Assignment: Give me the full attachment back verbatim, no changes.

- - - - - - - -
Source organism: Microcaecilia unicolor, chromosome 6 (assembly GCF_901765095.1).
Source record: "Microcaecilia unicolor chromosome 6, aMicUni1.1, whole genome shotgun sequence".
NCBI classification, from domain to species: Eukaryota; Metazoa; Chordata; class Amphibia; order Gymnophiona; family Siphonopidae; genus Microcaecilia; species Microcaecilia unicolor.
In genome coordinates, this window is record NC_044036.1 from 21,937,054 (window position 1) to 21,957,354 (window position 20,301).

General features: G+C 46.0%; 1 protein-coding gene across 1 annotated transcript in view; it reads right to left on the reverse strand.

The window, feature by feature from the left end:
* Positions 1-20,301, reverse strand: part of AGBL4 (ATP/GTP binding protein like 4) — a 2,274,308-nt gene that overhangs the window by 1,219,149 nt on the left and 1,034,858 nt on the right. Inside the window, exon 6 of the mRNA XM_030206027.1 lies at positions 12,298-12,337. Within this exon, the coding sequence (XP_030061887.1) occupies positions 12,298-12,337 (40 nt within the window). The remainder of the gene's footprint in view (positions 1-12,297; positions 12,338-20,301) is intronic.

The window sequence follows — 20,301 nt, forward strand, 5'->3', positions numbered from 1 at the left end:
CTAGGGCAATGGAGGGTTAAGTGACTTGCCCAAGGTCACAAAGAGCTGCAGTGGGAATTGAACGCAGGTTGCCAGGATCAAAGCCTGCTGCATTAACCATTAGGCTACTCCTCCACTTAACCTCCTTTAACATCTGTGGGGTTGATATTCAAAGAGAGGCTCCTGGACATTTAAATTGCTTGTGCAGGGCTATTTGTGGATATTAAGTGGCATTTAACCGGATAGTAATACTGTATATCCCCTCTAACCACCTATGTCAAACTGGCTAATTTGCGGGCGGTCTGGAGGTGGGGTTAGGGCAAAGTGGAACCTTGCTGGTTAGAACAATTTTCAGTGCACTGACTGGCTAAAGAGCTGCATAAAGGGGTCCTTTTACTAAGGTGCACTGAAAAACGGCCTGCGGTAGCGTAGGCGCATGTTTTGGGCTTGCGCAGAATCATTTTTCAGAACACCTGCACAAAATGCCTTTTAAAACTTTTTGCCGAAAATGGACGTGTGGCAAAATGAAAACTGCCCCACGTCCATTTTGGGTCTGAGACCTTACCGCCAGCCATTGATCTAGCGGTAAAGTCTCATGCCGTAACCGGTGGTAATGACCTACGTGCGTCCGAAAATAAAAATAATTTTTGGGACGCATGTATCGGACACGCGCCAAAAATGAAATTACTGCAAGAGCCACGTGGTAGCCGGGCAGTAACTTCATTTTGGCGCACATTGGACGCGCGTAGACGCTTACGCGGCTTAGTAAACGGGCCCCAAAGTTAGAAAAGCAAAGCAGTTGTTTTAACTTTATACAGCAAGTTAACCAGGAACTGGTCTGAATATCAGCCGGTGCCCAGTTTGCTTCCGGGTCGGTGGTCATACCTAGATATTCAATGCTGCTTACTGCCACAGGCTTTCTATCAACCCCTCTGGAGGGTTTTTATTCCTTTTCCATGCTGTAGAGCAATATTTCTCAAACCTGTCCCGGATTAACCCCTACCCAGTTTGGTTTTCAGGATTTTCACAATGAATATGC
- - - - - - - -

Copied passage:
Source organism: Microcaecilia unicolor, chromosome 6 (assembly GCF_901765095.1).
Source record: "Microcaecilia unicolor chromosome 6, aMicUni1.1, whole genome shotgun sequence".
NCBI classification, from domain to species: Eukaryota; Metazoa; Chordata; class Amphibia; order Gymnophiona; family Siphonopidae; genus Microcaecilia; species Microcaecilia unicolor.
In genome coordinates, this window is record NC_044036.1 from 21,937,054 (window position 1) to 21,957,354 (window position 20,301).

General features: G+C 46.0%; 1 protein-coding gene across 1 annotated transcript in view; it reads right to left on the reverse strand.

The window, feature by feature from the left end:
* Positions 1-20,301, reverse strand: part of AGBL4 (ATP/GTP binding protein like 4) — a 2,274,308-nt gene that overhangs the window by 1,219,149 nt on the left and 1,034,858 nt on the right. Inside the window, exon 6 of the mRNA XM_030206027.1 lies at positions 12,298-12,337. Within this exon, the coding sequence (XP_030061887.1) occupies positions 12,298-12,337 (40 nt within the window). The remainder of the gene's footprint in view (positions 1-12,297; positions 12,338-20,301) is intronic.

The window sequence follows — 20,301 nt, forward strand, 5'->3', positions numbered from 1 at the left end:
CTAGGGCAATGGAGGGTTAAGTGACTTGCCCAAGGTCACAAAGAGCTGCAGTGGGAATTGAACGCAGGTTGCCAGGATCAAAGCCTGCTGCATTAACCATTAGGCTACTCCTCCACTTAACCTCCTTTAACATCTGTGGGGTTGATATTCAAAGAGAGGCTCCTGGACATTTAAATTGCTTGTGCAGGGCTATTTGTGGATATTAAGTGGCATTTAACCGGATAGTAATACTGTATATCCCCTCTAACCACCTATGTCAAACTGGCTAATTTGCGGGCGGTCTGGAGGTGGGGTTAGGGCAAAGTGGAACCTTGCTGGTTAGAACAATTTTCAGTGCACTGACTGGCTAAAGAGCTGCATAAAGGGGTCCTTTTACTAAGGTGCACTGAAAAACGGCCTGCGGTAGCGTAGGCGCATGTTTTGGGCTTGCGCAGAATCATTTTTCAGAACACCTGCACAAAATGCCTTTTAAAACTTTTTGCCGAAAATGGACGTGTGGCAAAATGAAAACTGCCCCACGTCCATTTTGGGTCTGAGACCTTACCGCCAGCCATTGATCTAGCGGTAAAGTCTCATGCCGTAACCGGTGGTAATGACCTACGTGCGTCCGAAAATAAAAATAATTTTTGGGACGCATGTATCGGACACGCGCCAAAAATGAAATTACTGCAAGAGCCACGTGGTAGCCGGGCAGTAACTTCATTTTGGCGCACATTGGACGCGCGTAGACGCTTACGCGGCTTAGTAAACGGGCCCCAAAGTTAGAAAAGCAAAGCAGTTGTTTTAACTTTATACAGCAAGTTAACCAGGAACTGGTCTGAATATCAGCCGGTGCCCAGTTTGCTTCCGGGTCGGTGGTCATACCTAGATATTCAATGCTGCTTACTGCCACAGGCTTTCTATCAACCCCTCTGGAGGGTTTTTATTCCTTTTCCATGCTGTAGAGCAATATTTCTCAAACCTGTCCCGGATTAACCCCTACCCAGTTTGGTTTTCAGGATTTTCACAATGAATATGC